Wrap it up with Peter Knego aboard Emerald Waterways’ strikingly modern EMERALD SKY on her pre-maiden transit of the Rhine, with a passage through the scenic Rhine Gorge and visits to Rudesheim, Mannheim (for Heidelberg) and Breisach (for the Black Forest).
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THE SANDS OF ALANG: A new DVD about shipbreaking in Alang, India
All photos by and copyright Peter Knego 2014.
Saturday, April 12, 2014
Mark 560 Rhine Gorge.
EMERALD SKY quietly released her lines from Koblenz and continued her passage down the Rhine at 0700. By the time I made it up to deck, she was at the 560 mark in the famed Rhine River Gorge.
Wine on the Rhine.
Castles in the sky.
Stewards kindly offered up sweet German bubbly to enhance the 65 kilometer transit through quaint towns, vineyards and steep ravines strewn with castles and medieval ruins but I decided to stick to my frothy cappuccino.
The legendary Lorelei….
I must confess, like the “Little Mermaid” in Copehnagen, the legendary Lorelei was somewhat of a disappointment. Did she plunge off that cliff due to spurned love or was it in response to her bronze likeness?
In the early afternoon, we were exiting the gorge and approaching Rudesheim am Rhiem, a charming UNESCO World Heritage town known for its wine making and offbeat museums.
Choo choo time.
A “choo choo” train takes visitors from the cruise landing up a kilometer or so into the center of town.
Maria and her musical instruments.
Our first stop was at Rudesheim’s key attraction, Siegfried’s Mechanisches Musikkabinett, also known as the Museum of Self-Playing Musical Instruments. Even a diehard cynic like yours truly was instantly melted by the enthusiasm of guide Maria, who loves sharing the secrets of those melodious if not utterly fascinating machines.
Cable car to the summit.
Apparently the other major museum in Rudesheim is the Museum of Torture. Well, maybe next time. Instead, I joined a colleague for a cable car ride to the Niederwald Landscape Park at the top of a nearby hill.
It was a perfect day to take in a panoramic view of the Rhine.
Although it lacks any sort of subtlety, the 1871-built Niederwalddenkmal statue of Germania commemorating the end of the Franco-Prussian War by Johannes Schilling is spectacularly powerful. Lady Liberty looks demure by comparison.
Afterwards, I had time for a jog in the park alongside the quay, then it was all aboard as the EMERALD SKY continued her southbound passage. At dinner in the Horizon Restaurant, I was especially impressed with a pesto gnocchi ravioli. In just a few short days, the cuisine had improved markedly.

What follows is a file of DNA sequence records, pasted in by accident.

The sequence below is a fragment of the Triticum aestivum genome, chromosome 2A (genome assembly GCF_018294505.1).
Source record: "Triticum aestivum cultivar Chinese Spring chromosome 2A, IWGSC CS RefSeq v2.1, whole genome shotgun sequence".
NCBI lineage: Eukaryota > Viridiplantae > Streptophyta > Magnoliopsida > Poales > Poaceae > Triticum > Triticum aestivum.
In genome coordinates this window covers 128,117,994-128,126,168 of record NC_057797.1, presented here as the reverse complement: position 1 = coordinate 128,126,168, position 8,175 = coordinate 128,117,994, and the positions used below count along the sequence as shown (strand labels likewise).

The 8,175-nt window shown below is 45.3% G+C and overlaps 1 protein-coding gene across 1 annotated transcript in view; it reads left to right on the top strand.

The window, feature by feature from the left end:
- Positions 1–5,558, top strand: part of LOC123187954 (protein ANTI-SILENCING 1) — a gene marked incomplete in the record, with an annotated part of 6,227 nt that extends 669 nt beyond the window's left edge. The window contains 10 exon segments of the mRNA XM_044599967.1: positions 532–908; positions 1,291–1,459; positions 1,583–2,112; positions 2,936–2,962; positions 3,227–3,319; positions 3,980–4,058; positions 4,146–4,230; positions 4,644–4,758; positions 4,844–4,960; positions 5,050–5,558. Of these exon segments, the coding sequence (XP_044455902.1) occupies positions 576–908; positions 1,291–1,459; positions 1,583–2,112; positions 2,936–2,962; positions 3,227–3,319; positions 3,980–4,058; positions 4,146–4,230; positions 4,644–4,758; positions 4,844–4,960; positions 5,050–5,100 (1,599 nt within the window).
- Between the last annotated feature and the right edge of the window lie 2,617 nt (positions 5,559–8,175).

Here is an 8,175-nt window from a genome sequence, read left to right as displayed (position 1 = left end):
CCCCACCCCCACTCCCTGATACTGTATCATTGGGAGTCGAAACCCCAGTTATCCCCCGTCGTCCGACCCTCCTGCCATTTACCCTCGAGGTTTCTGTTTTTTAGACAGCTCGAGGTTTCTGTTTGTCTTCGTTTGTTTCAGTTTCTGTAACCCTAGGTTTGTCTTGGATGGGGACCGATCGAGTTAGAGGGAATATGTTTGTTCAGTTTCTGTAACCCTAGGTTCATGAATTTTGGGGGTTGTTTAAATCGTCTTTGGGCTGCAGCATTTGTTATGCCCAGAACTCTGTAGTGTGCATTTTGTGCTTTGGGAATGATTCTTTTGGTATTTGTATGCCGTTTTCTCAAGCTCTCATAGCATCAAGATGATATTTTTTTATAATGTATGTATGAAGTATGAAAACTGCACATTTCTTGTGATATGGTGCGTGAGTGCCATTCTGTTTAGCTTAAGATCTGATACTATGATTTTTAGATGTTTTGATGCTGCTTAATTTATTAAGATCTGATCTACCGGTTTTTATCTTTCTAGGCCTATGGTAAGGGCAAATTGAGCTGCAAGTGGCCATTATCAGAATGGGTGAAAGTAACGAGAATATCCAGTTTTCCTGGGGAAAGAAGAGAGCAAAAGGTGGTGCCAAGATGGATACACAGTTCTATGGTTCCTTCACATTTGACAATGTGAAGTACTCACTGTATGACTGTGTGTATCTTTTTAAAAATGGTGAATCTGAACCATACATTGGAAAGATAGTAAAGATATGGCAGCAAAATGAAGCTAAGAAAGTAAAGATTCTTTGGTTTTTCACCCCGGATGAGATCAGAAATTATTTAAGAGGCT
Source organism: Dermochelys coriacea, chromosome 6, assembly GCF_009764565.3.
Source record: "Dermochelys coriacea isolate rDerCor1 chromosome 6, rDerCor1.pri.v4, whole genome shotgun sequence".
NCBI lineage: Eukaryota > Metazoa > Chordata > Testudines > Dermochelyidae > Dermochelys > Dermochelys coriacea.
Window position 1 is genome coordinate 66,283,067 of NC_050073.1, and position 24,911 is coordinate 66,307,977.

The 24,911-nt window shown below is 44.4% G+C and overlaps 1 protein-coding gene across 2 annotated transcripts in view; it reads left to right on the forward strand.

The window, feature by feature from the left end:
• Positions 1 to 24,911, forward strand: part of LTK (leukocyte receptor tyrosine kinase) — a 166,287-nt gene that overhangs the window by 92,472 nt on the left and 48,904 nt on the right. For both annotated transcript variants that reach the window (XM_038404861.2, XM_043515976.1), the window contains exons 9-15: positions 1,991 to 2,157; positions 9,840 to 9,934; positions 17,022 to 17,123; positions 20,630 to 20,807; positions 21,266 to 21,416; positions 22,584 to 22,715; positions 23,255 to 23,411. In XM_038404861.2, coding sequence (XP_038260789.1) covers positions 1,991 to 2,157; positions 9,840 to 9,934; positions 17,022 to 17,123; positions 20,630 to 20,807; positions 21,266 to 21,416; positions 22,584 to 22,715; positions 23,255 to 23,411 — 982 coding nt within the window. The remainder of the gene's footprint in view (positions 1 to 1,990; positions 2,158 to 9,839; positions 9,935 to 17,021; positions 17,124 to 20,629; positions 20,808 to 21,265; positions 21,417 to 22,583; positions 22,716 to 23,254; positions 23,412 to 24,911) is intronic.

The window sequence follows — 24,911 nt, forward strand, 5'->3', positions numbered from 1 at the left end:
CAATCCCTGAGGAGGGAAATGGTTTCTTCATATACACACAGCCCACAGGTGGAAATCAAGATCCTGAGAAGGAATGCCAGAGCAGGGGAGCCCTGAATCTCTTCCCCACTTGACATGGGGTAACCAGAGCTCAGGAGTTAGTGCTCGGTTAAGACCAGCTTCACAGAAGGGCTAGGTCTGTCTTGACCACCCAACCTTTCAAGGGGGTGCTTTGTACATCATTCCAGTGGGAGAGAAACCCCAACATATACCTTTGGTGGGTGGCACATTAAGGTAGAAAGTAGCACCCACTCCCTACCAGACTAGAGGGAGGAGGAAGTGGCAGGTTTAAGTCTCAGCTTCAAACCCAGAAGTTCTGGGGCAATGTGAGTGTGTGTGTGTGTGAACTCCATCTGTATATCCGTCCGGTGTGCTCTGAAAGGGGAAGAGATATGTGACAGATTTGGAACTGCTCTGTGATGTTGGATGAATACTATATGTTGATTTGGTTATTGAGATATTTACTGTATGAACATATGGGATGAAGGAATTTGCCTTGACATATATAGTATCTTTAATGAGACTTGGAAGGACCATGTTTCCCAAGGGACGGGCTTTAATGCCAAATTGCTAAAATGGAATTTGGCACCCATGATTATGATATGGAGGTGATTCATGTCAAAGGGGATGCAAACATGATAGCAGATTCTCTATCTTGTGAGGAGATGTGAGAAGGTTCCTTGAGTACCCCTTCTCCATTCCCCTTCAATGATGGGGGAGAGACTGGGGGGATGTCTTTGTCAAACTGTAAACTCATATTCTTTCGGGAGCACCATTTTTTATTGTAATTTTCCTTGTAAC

Sunday, April 13, 2014
EMERALD SKY’s next port of call, Mannheim, is a rather industrial place that happens to be conveniently close to famed Heidelberg. After breakfast, we filed onto a coach for yet another excellent guided tour of Heidelberg and its celebrated castle.
Heidelberg Castle gates.
Our first stop was the castle, which overlooks the town and the Neckar River. It dates to the late 14th/early15th Century as a royal residence for Prince-Elector Ruprecht III. Destroyed by war and lightning, it was being quarried for its stones when partially restored by Count Charles de Graimberg in the 19th Century.
Salmon stucco vs. green tea gelato.
There was time afterwards to roam through the charming town with its Gothic and Baroque cathedrals and stone streets in search of crispy dried apple chips and even an elusive green tea gelato. Hard to imagine that some 75 years ago, this idyllic and friendly village was in the throes of Kristallnacht.
“Fortune Hunter” and Tea for Twiggy.
Back aboard the EMERALD SKY that afternoon, we had some time to recline on the Rhine. The ship’s godmother Twiggy and her husband kept to themselves throughout the voyage but they did seem to enjoy afternoon tea and a good read in the sun.
Atoms on the Rhine.
I took breaks between filing dispatches, jogging on deck and just watching the scenery pass by. At one point, we encountered a massive nuclear power plant.
There was just one more day to savor as EMERALD SKY followed a brilliant moon well into the night.
Monday, April 14, 2014
MV EMERALD SKY at Breisach.
EMERALD SKY tied up in a raft of other river ships at Breisach, where, after a deck barbeque, we hopped onto coaches for an afternoon excursion to the Black Forest.
Black Forest greenery.
On the drive, we encountered every shade of green in the spectrum.
Open Air Black Forest Museum.
Our destination was the Open Air Black Forest Museum or Schwarzwälder Freilichtmuseum Vogtsbauernhof, which features a collection of vintage farmhouses that date as far back as 1612.
No visit to the Black Forest would be complete without one of its eponymous cake-making demos. The museum’s resident chefs have cooked thousands of these cream-filled, multi-layered confections over the years.
Piece of cake.
After a little sweet indulgence, we stumbled back onto our coaches for the return journey to the ship.
Tuesday, April 15, 2014
EMERALD SKY berthed in Basel, where she would take on her first fare-paying guests for her official maiden cruise back up the Rhine to Amsterdam. The first of four ultra-sleek “Starships” was born!
End of EMERALD On The Rhine
Special thanks: Mindy Bianca, Martin Cox, Elliot Gillies
Having documented over 400 passenger ships and taken more than 200 cruises, MaritimeMatters’ co-editor Peter Knego is a leading freelance cruise writer, a respected ocean liner historian and frequent maritime lecturer both on land and at sea. With his work regularly featured in cruise industry trades and consumer publications. Knego also runs the www.midshipcentury.com website which offers MidCentury cruise ship furniture, artwork and fittings rescued from the shipbreaking yards of Alang, India. He has produced several videos on the subject, including his latest, The Sands Of Alang and the best-selling On The Road To Alang."
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